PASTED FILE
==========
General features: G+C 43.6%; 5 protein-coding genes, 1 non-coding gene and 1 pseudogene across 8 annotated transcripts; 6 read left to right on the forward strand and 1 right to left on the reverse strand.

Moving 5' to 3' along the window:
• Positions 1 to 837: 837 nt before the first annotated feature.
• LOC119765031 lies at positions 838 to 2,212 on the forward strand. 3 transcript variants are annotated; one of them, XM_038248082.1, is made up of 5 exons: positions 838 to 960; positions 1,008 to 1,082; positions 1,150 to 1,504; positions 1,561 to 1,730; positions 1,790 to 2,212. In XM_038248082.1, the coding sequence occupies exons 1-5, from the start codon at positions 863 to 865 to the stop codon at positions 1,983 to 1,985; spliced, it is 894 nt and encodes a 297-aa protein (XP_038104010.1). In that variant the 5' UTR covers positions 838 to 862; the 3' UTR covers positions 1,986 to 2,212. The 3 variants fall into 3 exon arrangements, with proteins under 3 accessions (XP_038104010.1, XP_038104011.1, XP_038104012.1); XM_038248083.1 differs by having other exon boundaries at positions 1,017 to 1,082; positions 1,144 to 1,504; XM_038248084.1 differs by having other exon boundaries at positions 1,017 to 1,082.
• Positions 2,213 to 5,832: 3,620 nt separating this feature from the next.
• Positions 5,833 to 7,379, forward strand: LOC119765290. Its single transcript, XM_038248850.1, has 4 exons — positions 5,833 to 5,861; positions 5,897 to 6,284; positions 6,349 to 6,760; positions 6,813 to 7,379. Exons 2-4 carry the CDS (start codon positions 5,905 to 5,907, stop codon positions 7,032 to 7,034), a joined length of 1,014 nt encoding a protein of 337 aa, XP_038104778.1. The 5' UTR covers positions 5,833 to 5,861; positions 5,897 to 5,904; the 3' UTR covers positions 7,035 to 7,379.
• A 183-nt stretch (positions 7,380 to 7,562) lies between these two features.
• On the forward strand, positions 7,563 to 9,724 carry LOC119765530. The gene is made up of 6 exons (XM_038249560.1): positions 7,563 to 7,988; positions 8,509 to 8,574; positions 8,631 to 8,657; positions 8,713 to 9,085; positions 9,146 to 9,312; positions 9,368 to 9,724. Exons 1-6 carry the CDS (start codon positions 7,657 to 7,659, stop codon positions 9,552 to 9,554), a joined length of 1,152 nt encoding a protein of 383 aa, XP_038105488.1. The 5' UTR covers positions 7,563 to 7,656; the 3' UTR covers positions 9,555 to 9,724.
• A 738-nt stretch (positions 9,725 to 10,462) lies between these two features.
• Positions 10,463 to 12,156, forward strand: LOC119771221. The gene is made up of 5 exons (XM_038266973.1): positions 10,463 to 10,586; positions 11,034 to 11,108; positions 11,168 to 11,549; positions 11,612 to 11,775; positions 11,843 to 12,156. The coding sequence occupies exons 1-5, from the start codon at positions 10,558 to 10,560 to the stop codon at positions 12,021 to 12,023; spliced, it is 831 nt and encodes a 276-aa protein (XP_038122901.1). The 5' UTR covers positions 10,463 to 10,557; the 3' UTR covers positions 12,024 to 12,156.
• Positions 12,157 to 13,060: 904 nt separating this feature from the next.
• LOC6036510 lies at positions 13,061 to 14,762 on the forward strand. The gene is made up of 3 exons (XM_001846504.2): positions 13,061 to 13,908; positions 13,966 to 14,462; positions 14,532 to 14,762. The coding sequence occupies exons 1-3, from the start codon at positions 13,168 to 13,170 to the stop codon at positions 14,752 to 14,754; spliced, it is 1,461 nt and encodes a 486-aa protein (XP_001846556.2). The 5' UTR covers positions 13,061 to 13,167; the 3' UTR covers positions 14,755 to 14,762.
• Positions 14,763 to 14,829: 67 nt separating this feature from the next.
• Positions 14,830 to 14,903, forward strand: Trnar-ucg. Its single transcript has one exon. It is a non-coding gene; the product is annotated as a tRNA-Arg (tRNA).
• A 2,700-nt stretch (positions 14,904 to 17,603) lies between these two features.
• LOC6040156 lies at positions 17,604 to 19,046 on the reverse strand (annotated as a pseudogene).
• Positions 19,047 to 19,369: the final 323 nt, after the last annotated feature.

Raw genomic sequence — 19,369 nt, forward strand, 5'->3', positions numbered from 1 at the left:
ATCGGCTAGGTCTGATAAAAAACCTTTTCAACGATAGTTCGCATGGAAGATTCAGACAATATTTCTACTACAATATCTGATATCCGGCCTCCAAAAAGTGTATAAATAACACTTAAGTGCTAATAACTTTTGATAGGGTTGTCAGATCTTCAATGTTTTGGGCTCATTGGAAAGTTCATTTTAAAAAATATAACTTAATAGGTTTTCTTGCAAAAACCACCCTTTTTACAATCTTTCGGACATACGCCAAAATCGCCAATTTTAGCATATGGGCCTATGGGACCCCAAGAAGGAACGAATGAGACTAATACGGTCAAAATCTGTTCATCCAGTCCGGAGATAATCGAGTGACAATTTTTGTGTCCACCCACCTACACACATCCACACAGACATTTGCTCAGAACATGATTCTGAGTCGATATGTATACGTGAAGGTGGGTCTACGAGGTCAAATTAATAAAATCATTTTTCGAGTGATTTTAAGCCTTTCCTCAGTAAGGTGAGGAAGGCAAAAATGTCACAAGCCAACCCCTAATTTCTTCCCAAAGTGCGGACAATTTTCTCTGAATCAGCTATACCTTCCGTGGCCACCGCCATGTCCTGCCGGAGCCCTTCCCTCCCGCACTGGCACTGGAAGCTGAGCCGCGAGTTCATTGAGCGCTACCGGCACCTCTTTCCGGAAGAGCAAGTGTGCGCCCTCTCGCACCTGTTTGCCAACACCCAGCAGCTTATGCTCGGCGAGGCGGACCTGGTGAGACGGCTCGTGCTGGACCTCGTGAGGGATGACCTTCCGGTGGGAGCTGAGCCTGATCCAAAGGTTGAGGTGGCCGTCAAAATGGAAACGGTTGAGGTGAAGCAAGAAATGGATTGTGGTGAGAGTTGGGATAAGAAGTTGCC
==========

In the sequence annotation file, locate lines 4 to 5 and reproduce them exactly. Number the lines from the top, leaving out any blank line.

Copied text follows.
• LOC119765031 lies at positions 838 to 2,212 on the forward strand. 3 transcript variants are annotated; one of them, XM_038248082.1, is made up of 5 exons: positions 838 to 960; positions 1,008 to 1,082; positions 1,150 to 1,504; positions 1,561 to 1,730; positions 1,790 to 2,212. In XM_038248082.1, the coding sequence occupies exons 1-5, from the start codon at positions 863 to 865 to the stop codon at positions 1,983 to 1,985; spliced, it is 894 nt and encodes a 297-aa protein (XP_038104010.1). In that variant the 5' UTR covers positions 838 to 862; the 3' UTR covers positions 1,986 to 2,212. The 3 variants fall into 3 exon arrangements, with proteins under 3 accessions (XP_038104010.1, XP_038104011.1, XP_038104012.1); XM_038248083.1 differs by having other exon boundaries at positions 1,017 to 1,082; positions 1,144 to 1,504; XM_038248084.1 differs by having other exon boundaries at positions 1,017 to 1,082.
• Positions 2,213 to 5,832: 3,620 nt separating this feature from the next.